THE FIRST SHIPMENT of fish imported to Thailand from Japan’s Fukushima prefecture following the March 2011 nuclear disaster has been declared safe for consumption.
Fisheries Department’s deputy director-general Umaporn Pimolbutr said yesterday that samples of the fish had passed the Office of Atoms for Peace’s radiation safety test, with readings of Cesium radioactive contamination still much lower than the Public Health Ministry’s limit of no more than 500 Bq (becquerel) per kilogram.
The fish samples – 27.5kg of flounder and 4.5kg of sole – were collected on March 9 for testing, and all of them had an amount of Iodine-131, Cesium-134 and Cesium-137 at 0.39 – 0.77 Bq/kg, which was lower than the equipment’s reading capacity. The exception was one sole fish sample that had a C-137 level at 0.86+0.31 Bq/kg, but that was still lower than the acceptable limit in the ministry’s announcement issued in 2011, she said.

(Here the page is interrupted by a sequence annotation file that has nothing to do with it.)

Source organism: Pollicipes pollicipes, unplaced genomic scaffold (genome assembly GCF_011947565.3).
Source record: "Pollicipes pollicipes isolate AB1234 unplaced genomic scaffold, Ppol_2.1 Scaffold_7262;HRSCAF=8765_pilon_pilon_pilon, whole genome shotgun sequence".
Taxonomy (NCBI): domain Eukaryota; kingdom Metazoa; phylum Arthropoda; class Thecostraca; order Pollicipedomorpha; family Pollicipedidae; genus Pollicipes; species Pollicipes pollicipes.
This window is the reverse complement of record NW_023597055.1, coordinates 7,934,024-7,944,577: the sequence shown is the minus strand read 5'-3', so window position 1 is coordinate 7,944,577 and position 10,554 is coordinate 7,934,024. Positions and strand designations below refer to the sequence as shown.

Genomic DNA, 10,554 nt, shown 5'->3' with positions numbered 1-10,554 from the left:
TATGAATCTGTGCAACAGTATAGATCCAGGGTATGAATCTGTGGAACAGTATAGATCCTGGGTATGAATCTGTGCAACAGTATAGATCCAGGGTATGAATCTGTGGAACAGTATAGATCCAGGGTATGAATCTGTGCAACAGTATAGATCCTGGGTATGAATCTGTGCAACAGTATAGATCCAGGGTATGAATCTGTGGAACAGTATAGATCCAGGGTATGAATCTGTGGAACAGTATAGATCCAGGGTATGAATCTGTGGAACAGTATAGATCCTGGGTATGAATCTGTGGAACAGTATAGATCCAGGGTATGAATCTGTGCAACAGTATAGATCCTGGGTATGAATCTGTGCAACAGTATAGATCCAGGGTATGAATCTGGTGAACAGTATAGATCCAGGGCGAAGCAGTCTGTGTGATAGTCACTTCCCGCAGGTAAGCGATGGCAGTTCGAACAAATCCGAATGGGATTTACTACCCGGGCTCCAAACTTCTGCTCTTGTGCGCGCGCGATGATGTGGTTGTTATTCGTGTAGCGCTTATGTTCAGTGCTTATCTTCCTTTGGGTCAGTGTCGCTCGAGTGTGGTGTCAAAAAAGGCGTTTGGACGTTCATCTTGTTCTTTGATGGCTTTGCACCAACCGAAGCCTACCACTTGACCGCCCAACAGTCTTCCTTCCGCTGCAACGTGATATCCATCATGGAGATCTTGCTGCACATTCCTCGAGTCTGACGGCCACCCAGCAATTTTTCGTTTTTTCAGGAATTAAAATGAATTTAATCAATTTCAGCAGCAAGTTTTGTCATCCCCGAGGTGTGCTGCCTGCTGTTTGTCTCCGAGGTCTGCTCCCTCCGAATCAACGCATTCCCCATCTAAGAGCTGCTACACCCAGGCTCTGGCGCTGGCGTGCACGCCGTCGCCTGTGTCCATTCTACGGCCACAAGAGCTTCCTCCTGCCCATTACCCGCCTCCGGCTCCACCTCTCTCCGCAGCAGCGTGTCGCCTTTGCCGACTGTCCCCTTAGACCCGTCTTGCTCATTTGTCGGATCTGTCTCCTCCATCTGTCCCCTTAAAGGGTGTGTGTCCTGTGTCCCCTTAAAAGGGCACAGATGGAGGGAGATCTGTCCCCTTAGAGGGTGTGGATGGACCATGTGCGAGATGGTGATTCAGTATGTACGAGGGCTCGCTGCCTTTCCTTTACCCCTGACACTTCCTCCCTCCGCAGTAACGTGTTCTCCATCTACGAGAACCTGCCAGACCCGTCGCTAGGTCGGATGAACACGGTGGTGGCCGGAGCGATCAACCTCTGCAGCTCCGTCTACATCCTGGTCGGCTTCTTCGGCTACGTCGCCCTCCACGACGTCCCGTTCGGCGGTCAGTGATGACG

Umaporn also cited the Office of Agricultural Affairs at the Royal Thai Embassy in Tokyo’s report that, since the disaster, Japan has had ordered all prefectures to implement strict radioactive screening tests. The Cesium radioactive contamination limit for general food has been at the much-lower rate of 100 Bq/kg, compared to the internationally accepted codex value of 1,000 Bq/kg.
If any sample were found to exceed 100 Bq/kg, the Japanese prefecture would ban that batch from going into the market immediately. If such limit-exceeding samples were found in various areas at the same time, the Japanese prime minister would ban that product, she said.
In the first three months after the disaster, about 50 per cent of fish from Fukushima were beyond the Cesium contamination limit. However, contamination reports had reduced continuously, and the Japanese authorities imposed a standard of 50 Bq/kg in April 2012. She added that the fish imported to Thailand were on the list of confirmed safe food.